In the week leading up to Father’s Day 2015, I heard on the radio a top-10 list of “What Gifts Dad’s Want for Father’s Day.” The list centered on the “Four T’s of Daddy Gifts”: Tech, Toys, Tools, and Time. But the number one gift on the list made me rethink Father’s Day and what it means to me.
Before hearing this list, I had thought about what gift(s) I would like to get. And to be honest, they were rather selfish ideas that centered on those Four Ts. I wanted some tangible piece of technology, tool, or toy and I wanted to sleep in and take a nap. All about me.
The most wanted gift on this list, however, was far from selfish. The gift these dad’s wanted for Father’s Day was time with their family. Talk about a kick to the gut. Hearing that showed me how far off my thinking of Father’s Day had become.
Rather than using Father’s Day as an escape, I used the day to re-evaluate and re-emphasize my job as a father and what it means to be a father. Rather than using the day to take a break from my kids and wife, I wanted to be there for them as much as I could.
My wife did make me breakfast and let me choose where we went for dinner, and my kids did give me a cool alarm clock that you could write a message on. So there was some special treatment that was much appreciated.
However, shortly after breakfast, we had to get going as my kids had their end-of-the-year dance recital. So much for sleeping in and relaxing, right? In order to help out the studio directors and to see my kids more, I volunteered to help supervise the dressing room (read: backstage holding room for small kids).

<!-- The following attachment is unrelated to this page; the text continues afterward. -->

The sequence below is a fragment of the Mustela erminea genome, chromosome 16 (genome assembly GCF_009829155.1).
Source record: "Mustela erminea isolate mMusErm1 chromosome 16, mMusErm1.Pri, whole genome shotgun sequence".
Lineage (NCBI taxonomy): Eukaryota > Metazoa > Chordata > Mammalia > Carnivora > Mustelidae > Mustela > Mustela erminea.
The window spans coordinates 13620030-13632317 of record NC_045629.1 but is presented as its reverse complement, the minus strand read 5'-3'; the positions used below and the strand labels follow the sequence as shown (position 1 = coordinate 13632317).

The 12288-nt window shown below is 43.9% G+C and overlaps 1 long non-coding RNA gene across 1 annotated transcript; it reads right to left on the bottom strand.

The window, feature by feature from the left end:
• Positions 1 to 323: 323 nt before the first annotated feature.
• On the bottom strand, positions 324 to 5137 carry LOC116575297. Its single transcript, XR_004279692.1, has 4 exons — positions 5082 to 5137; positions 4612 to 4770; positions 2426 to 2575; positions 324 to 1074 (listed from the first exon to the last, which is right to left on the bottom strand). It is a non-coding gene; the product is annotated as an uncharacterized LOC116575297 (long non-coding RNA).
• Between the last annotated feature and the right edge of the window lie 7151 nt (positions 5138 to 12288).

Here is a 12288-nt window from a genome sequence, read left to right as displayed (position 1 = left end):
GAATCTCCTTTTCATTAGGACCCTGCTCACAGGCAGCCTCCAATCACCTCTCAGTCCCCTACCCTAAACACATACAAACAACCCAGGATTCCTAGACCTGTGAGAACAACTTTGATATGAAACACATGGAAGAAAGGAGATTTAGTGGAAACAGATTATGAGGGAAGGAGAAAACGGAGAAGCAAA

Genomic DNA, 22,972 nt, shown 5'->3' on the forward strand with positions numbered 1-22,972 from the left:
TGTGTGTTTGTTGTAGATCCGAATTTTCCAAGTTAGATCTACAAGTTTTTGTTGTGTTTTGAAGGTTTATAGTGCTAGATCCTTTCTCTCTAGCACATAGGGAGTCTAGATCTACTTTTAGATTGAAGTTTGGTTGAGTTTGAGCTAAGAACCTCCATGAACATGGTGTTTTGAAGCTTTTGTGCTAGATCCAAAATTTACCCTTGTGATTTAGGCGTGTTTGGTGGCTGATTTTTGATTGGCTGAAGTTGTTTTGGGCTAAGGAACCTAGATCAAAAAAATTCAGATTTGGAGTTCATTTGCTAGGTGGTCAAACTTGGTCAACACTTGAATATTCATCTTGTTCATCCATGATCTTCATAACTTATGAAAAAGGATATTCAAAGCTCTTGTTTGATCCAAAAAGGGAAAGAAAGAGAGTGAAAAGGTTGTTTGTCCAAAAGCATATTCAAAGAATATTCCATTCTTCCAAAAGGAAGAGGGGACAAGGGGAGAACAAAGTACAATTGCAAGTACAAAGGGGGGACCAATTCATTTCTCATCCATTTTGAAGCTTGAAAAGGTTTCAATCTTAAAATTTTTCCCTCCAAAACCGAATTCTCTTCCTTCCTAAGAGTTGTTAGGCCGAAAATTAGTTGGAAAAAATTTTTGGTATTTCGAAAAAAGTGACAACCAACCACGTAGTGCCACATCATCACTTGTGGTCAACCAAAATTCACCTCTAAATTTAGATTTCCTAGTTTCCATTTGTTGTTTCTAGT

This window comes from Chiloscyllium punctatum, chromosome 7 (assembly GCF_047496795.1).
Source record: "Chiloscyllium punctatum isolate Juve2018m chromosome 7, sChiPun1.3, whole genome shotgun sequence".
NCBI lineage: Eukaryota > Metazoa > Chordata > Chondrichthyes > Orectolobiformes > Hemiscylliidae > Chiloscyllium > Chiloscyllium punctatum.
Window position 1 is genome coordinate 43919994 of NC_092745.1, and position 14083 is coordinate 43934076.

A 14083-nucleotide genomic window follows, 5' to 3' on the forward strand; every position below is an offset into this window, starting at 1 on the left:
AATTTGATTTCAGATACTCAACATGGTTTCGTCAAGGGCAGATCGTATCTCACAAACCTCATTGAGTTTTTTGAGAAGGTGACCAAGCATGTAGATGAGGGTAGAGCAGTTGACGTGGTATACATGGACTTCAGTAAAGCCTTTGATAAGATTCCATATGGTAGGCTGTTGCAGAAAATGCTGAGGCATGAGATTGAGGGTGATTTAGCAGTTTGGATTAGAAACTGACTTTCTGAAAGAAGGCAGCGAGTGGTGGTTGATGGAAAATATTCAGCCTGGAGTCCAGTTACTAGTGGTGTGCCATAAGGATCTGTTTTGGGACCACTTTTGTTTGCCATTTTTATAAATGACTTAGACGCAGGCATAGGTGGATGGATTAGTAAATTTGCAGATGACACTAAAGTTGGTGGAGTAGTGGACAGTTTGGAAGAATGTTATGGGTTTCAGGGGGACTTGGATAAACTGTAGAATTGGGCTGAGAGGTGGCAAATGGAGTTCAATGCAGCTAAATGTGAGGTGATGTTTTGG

As a surprise to the kids (or as much of a surprise as possible), the directors of the dance studio put together a dance for the dads to perform during this Father’s Day recital. I was excited to be a part of this dance. And like I said, I was WAY outside of my comfort zone. For example, in the middle of the performance there were some gaps in our choreography that were long enough and awkward enough that I had the time for a complete mental conversation. “Hmm, I’m not doing anything. Should I be? What did I forget? None of the other guys are dancing right now, so I must be okay. They really should have put more choreography here. But we only had one, maybe two rehearsals to learn this dance, so they really couldn’t add more. Oh well, time to dance again.” This lasted all of 10-15 seconds, but with the lights and the crowd, it felt like FOREVER.
The look of excitement and joy on my kids’ faces at the end brought me more happiness than any of the other “stuff” I thought I wanted. On a day that is supposed to be all about me, the dad, I chose to put my focus back on my kids.
I understand why there are holidays like Mother’s Day, and Father’s Day. They are important for the kids to reflect on what our parents have done for us and to honor all of the hard work they did to raise us. As our kids get older they grow up, go off to school, get jobs and start their own families. Somewhere along the line the idea was introduced that if you honor your parents you’ll buy them a diamond tennis bracelet or a 60” UHDTV for Mother’s or Father’s Day. But do these holidays need to be about buying dad some new fangled device or about getting mom a new piece of expensive jewelry? I don’t think so.
I decided this year to make my Father’s Day about being a better dad and putting the focus on those who call me dad. They’re my greatest Father’s Day gift ever, and no matter what I may say, their love and happiness is the only gift I need.